One effort to deal with this issue has followed a special interpretation of Philippians 2:7, saying Jesus “emptied Himself, taking the form of a bond-servant” (nasb). These theologians, emphasizing the kenosis or self-emptying of Christ, have said that during his time on earth Jesus surrendered his attributes of omniscience, omnipotence (all power), and omnipresence (being everywhere at once). Opposing this interpretation is the recognition that if Jesus gave up the attributes of deity, he would cease to be God. Others have suggested that Jesus did not surrender the possession of the attributes, but he surrendered the right to use them independently. This feature of interpretation would explain why at times Jesus indicated that he did not know some things (Mark 13:32) but at other times claimed a knowledge which reflects omniscience (John 6:64). Jesus used his attribute of omniscience only when it was the Father’s will for him to do so.
We should probably recognize that a divine mystery is involved in Jesus’ learning obedience in Hebrews 5:8. It is difficult to understand why the divine Son would need to learn. It is understandable that one who was the God-man might grow in wisdom, understanding, and in a grasp of the importance of obedience. In a sense that we cannot fully comprehend, the incarnate son of God acquired knowledge through suffering that allowed him to learn the value of obedience.
Jesus always possessed the attitude of obedience, but by practicing obedience he learned the value and importance of obeying. By making a response of obedience to his testing, he acquired the experimental knowledge of obedience. He learned what was involved in following obedience. Learning this trait equipped him to understand better the struggles and weaknesses of human beings. It added to Jesus’ skills in showing sympathy with wandering sinners.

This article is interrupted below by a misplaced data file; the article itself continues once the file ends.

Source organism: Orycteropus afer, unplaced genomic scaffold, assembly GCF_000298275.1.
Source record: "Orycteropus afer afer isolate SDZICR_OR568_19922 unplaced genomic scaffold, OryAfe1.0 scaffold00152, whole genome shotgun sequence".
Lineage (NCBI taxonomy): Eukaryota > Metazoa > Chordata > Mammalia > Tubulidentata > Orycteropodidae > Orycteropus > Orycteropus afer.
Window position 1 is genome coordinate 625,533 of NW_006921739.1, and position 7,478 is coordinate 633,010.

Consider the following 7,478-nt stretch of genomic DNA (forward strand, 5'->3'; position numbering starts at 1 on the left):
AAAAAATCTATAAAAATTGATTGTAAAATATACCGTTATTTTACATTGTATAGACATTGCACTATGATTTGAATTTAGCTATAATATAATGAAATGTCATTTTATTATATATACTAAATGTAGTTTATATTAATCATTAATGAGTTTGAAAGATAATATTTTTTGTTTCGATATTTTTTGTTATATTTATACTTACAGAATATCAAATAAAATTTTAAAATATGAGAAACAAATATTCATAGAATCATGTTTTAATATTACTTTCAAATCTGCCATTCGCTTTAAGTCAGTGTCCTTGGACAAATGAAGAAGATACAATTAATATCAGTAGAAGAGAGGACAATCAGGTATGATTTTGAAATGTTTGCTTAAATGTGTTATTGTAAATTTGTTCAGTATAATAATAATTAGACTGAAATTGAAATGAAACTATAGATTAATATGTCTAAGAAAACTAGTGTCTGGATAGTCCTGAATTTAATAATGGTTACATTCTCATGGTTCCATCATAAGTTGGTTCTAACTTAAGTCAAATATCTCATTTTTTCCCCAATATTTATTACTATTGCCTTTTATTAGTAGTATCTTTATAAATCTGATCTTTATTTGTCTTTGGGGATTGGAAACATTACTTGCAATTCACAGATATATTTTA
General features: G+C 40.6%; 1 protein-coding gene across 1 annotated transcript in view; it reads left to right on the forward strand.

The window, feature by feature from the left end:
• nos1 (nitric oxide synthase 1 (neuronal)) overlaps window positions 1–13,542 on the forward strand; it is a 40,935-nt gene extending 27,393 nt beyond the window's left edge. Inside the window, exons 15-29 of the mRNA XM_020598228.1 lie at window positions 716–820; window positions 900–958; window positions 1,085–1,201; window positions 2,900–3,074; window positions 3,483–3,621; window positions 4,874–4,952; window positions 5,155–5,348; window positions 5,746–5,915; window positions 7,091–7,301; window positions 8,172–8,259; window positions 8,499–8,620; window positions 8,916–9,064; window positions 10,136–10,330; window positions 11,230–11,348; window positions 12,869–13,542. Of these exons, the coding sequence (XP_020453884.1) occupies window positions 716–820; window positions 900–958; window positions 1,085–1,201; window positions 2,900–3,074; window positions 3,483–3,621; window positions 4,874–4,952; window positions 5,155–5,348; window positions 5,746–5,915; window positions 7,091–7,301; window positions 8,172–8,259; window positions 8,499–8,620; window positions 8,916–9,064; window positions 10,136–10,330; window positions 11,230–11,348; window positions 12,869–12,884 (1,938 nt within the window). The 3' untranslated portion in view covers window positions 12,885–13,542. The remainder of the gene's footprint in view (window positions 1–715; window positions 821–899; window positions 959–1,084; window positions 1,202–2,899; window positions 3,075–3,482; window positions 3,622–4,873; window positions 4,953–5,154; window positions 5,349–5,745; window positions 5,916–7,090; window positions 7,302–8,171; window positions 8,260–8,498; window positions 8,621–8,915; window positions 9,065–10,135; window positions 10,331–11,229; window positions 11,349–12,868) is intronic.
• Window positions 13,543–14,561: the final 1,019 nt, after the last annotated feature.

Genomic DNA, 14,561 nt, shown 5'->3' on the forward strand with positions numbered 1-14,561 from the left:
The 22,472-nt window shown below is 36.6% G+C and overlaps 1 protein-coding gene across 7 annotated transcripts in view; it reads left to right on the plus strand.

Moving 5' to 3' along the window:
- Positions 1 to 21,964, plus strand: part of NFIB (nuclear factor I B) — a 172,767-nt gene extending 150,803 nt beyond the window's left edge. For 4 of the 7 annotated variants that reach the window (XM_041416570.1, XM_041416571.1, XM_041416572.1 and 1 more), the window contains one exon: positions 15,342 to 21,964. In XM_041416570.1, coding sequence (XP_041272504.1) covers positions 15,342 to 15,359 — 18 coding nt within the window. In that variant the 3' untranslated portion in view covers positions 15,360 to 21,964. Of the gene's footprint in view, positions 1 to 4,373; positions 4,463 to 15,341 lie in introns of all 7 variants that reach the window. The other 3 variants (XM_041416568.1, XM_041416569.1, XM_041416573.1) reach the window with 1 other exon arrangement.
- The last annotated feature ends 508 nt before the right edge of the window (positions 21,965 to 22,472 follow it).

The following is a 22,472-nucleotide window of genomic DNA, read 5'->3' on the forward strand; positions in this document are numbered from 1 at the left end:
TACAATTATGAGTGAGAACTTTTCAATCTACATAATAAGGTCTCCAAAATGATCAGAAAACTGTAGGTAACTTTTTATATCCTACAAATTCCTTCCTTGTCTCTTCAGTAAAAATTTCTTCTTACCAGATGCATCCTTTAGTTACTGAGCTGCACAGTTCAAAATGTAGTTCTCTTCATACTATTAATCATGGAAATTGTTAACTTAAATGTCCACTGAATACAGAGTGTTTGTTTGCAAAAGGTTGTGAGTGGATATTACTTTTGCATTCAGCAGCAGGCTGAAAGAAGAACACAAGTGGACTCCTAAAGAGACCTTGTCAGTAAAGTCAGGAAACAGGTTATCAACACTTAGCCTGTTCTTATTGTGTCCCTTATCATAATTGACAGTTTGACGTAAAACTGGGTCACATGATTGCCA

This is the sole New Testament verse in which Jesus is the subject of the verb learn. Jesus came with a commitment to obey, but in obeying he learned a new level of experience in obedience. His example and experience encouraged both the readers of Hebrews and today’s readers to persevere. We cannot experience a hardship in which he fails to identify with us.
Jerry Bedsole served for twenty-five years as a missionary veterinarian in Ethiopia. During his time in this famine-ravaged, politically unstable country, Bedsole saw loving Christians develop from former atheists. He saw God use a communist government to build his church. He watched in amazement as a Christian response to a famine in Ethiopia opened opportunities for spreading the gospel.
Bedsole saw an entire church, parents and children, imprisoned on one occasion for several weeks. That imprisoned church grew in love, fellowship, and eagerness to learn the Bible. He saw believers disowned by families, and persecuted by their friends and families, but they remained solid in their commitment. Bedsole said, “Their families may have turned their backs on them, but they never turned their backs on Jesus.” These Christians learned the value of obeying God by their exposure to suffering. The encouragement from other believers and the strength of God taught them the importance of commitment. Jesus learned in the same way.
5:8 Now once again we come face to face with that profound mystery of the incarnation—how God could become Man in order to die for men.
Though He was a Son, or better, Son though He was—He was not a Son, that is, one of many, but He was the only begotten Son of God. In spite of this tremendous fact, He learned obedience by the things which He suffered. His entrance into this world as a Man involved Him in experiences which He would never have known had He remained in heaven. Each morning His ear was open to receive instructions from His Father for that day (Isa. 50:4). He learned obedience experimentally as the Son who was always subject to His Father’s will.
 MacArthur, J. F., Jr. (1983). Hebrews (pp. 124–125). Chicago: Moody Press.
 France, R. T. (2006). Hebrews. In T. Longman III & D. E. Garland (Eds.), The Expositor’s Bible Commentary: Hebrews–Revelation (Revised Edition) (Vol. 13, pp. 76–77). Grand Rapids, MI: Zondervan.
 Lea, T. D. (1999). Hebrews, James (Vol. 10, pp. 92–94). Nashville, TN: Broadman & Holman Publishers.
 MacDonald, W. (1995). Believer’s Bible Commentary: Old and New Testaments. (A. Farstad, Ed.) (p. 2171). Nashville: Thomas Nelson.